And a few weeks ago an article by Helen Russell of The Telegraph* got me thinking about how the Scandinavians proactively create a culture of shamelessness from a very young age. What do I mean by shameless? Well, as an example there are many co-ed groups who regularly go down to the sea, take their clothes off and jump in. They will even stand about naked as the day they were born in mixed company. You see, from a young age they are taught to be comfortable in their own skins. They have no shame. After all, it is just a body.
Americans tend to be more conservative about nakedness than Europeans. Myself included. Thus, it was a bit of a shock to go on doctor visits here where I was asked to get undressed only to realize that there was no gown. On my first visit I assumed that it was just an oversight. I asked for a gown. They searched high and low. No gown. Instead I was given a confused shrug and a washcloth sized scrap of fabric. It became painfully clear that they expected me to walk out from behind the changing area curtain naked. Clearly I had a decision to make - which part of my naked self did I cover with the washcloth?? On subsequent doctor visits, I again asked for a gown. The staff laughed, then commented that Americans ALWAYS ask but that they simply do not have gowns. After all, you are seeing a medical professional. No shame.
It is also de riguer for Swedish families to be naked in front of each other and most houses have saunas where the entire family goes in together naked.
And sex, well that is another shameless topic. Sex is looked at as a natural and healthy activity for people of the legal age of consent. You will even find items for sexual pleasure sitting on the shelf at the pharmacy right next to the toothpaste and vitamins, because, like toothpaste and vitamins, sex is part of keeping yourself healthy.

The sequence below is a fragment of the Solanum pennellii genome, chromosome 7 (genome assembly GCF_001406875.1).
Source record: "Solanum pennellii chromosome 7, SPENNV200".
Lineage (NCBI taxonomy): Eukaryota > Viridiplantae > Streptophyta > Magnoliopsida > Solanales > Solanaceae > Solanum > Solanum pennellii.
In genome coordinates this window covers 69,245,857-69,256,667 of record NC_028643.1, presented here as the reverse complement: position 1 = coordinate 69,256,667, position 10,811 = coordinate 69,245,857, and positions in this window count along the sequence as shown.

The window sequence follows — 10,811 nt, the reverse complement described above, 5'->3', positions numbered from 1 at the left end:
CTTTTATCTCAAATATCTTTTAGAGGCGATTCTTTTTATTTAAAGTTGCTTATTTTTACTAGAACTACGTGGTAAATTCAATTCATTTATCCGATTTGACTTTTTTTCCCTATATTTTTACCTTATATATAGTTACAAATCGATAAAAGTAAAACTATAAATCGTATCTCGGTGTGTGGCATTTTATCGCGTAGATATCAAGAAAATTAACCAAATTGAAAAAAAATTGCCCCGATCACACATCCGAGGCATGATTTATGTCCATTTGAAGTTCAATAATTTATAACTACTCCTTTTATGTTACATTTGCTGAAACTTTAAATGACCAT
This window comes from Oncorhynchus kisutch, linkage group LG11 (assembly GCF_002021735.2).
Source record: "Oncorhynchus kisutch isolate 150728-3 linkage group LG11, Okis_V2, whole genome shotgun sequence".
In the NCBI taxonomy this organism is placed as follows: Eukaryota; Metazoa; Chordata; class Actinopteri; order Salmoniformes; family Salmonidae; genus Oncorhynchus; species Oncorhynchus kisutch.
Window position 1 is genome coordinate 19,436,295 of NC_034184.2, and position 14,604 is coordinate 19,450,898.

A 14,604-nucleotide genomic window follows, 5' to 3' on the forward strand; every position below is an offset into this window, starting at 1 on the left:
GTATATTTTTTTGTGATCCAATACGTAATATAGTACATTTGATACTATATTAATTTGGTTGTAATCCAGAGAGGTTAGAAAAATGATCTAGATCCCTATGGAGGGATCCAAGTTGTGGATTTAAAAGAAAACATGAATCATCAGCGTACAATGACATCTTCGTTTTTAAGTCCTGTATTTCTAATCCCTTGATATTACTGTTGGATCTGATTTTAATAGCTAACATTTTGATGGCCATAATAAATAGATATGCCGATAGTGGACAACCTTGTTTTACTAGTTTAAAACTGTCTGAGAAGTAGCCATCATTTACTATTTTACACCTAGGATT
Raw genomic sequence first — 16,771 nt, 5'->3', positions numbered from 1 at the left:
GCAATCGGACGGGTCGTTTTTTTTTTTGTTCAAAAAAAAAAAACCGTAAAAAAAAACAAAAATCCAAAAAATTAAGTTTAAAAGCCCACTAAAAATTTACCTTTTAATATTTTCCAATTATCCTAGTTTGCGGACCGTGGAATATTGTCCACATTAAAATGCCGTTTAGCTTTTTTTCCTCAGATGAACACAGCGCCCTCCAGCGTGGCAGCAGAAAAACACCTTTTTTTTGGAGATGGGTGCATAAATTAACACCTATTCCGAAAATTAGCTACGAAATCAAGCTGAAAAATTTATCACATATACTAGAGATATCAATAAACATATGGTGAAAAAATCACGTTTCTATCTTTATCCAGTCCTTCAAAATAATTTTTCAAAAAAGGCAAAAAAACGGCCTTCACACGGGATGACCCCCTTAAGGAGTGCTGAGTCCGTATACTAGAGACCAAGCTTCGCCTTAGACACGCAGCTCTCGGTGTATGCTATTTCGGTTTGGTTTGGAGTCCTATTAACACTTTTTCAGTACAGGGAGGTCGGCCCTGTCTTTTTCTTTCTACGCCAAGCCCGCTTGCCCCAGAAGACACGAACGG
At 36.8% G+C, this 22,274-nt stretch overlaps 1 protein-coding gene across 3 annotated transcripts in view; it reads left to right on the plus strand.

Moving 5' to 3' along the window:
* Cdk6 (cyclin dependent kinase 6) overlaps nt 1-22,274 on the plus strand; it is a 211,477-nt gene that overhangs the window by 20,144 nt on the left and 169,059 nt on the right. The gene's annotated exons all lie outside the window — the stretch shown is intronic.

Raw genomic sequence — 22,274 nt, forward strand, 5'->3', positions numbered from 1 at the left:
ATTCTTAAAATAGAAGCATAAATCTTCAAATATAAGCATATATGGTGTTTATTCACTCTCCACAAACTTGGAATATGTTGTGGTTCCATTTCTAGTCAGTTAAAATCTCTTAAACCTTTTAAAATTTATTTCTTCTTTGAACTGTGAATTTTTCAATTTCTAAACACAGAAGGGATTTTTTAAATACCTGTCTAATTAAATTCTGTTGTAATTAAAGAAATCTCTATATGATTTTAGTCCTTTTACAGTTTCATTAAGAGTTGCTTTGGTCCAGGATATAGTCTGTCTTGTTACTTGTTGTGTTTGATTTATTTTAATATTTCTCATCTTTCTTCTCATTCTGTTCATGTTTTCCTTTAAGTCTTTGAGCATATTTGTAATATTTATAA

As for sex education, Scandinavians start at a young age. They talk openly, and in terms that most Americans would consider graphically, about sex to their children. Sex is not a shame filled activity, but an adult activity that children must learn about as they grow up. In fact, there is a video here that is geared toward children between ages 3 and 6 and played during children's programming on television. A cartoon penis and an "elegant" vagina dance about to a happy little tune. The video is designed to introduce children to the differences between boys and girls physically and to help them understand the human body. You can view it here with subtitles if you are interested. https://www.youtube.com/watch?v=GN4WaQLejm8. What is most interesting to me, however, is that the limited outrage by some Swedish adults, was about the video not being as accurate as it could have been (girls pee out of their urethras not their vaginas) and because it did not discuss children born with genitals that they don't identify with. "[L]inking gender to genitals can come off as a fairly conservative message" was the complaint.** So different than the USA.